Peutz Jeghers syndrome is a genetic disorder characterized by benign tumors, known as hamartomatous polyps, in the gastrointestinal tract, and pigmentation of the mucous membranes (especially around the mouth).
People with this disorder are at an increased risk of developing cancer. This is a rare disorder; its prevalence is around 1 in 100,000 individuals. The disease occurs in both women and men, in all ethnic populations.
Signs and symptoms
The three main symptoms of this disorder are hamartomatous polyps in the gastrointestinal tract, hyperpigmentation of the mucous membranes, and an increased risk for malignant tumors.
Hyperpigmentation spots, also known as melanocytic macules, are caused by pigment-laden macrophages. These appear as flat, blue spots several millimeters in diameter.
The spots most commonly develop on the lips and around the mouth, on the hands and feet, and buccal mucosa. They may also occur around the genitals and anus and in the nose. The spots do not affect the patient’s health and only rarely become cancerous.
Hamartomatous polyps are tissue remnants that do not belong in their current location. In Peutz-Jeghers syndrome, they are composed of muscle cells that invade other tissue areas. They tend to occur in the small intestine, large intestine, and stomach.
Multiple polyps start developing during childhood, in the first decade of life. Polyp overgrowth can cause various symptoms such as bowel obstructions, intussusception of the small bowel, intestinal bleeding, abdominal pain, and more.
People with this disorder are at a greatly increased risk for developing cancer, especially gastrointestinal tract cancer. The risk for cancer is estimated at around 50-90% (based on reports in medical literature). Cancer tends to develop at an earlier age than general population, around 40 years of age. Tumors commonly develop in the colon, pancreas, and breast (in women).
The disorder was first reported in one family by Dutch physician Doctor Jan Peutz. it was discovered that this disease runs in families and has an autosomal dominant inheritance pattern. This means that one defected gene inherited from one of the parents is enough for develop this condition. The disease has increased penetrance, which means that gene mutation carriers have a high probability of developing the disease.
Genetic analysis has revealed the disease is caused by a mutation of a gene on chromosome 19 (19q13.3). this gene is coded to a protein called LKB1, a serine/threonine kinase protein that transfers phosphorus to various amino acids.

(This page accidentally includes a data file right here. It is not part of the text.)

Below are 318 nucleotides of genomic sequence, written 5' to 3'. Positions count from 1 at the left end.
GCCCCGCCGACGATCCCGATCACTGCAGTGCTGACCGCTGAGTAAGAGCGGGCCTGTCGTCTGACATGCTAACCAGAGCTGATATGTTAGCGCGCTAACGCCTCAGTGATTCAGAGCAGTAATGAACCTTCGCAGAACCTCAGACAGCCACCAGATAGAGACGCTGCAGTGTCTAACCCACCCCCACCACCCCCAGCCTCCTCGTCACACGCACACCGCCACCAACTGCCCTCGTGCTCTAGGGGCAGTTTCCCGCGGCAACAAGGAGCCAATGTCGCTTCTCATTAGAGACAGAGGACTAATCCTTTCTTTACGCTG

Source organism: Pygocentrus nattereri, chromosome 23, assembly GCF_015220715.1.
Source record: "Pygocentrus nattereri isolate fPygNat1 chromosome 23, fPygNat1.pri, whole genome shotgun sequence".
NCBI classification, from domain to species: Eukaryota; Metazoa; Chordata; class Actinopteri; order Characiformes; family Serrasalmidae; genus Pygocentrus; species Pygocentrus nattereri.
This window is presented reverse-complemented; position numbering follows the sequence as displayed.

Genetic damage in this disorder is estimated to be both acquired and inherited. In cases of an inherited gene mutation from one of the parents, an additional damage occurs in the parent’s germ cells that disrupts the activity of the gene’s other allele.
This can help explain why Peutz Jeghers disorder is an autosomal dominant disease. The role of the affected protein is unknown, and it is still unknown why disruptions to its function lead to Peutz Jegher disorder.
Certain researchers suggest this protein may belong to the tumor suppressor genes, due to the high prevalence of cancer among Peutz Jegher patients. This theory has yet to be proven. It should be noted that the LKB1 gene is defected in some patients, but not all.
How is the disorder diagnosed?
Peutz Jeghers syndrome can be diagnosed using a genetic screening test. Unfortunately, since people with this disorder carry many different gene mutations, all relevant variations have yet to be discovered.
Today, only around half of the possible mutations can be detected. It is estimated that there is another gene mutation responsible for this disorder.
In several documented cases, families with Peutz Jeghers did not how the original gene mutation 19q13.3.
For this reason, genetic screening can confirm this condition, but certainly not rule it out. This screening test maps the gene and compares it to a healthy genetic sequence based on known data.
Modern diagnosis of Peutz Jeghers syndrome is based on clinical criteria. It is accepted that diagnosis is clinical, and not a laboratory diagnosis. Criteria include pathological evidence of hamartomatous polyps in the gastrointestinal tract, and two of the following criteria: family history of this disorder, hyperpigmentation in the mucous membranes, multiple polyps in the small intestine.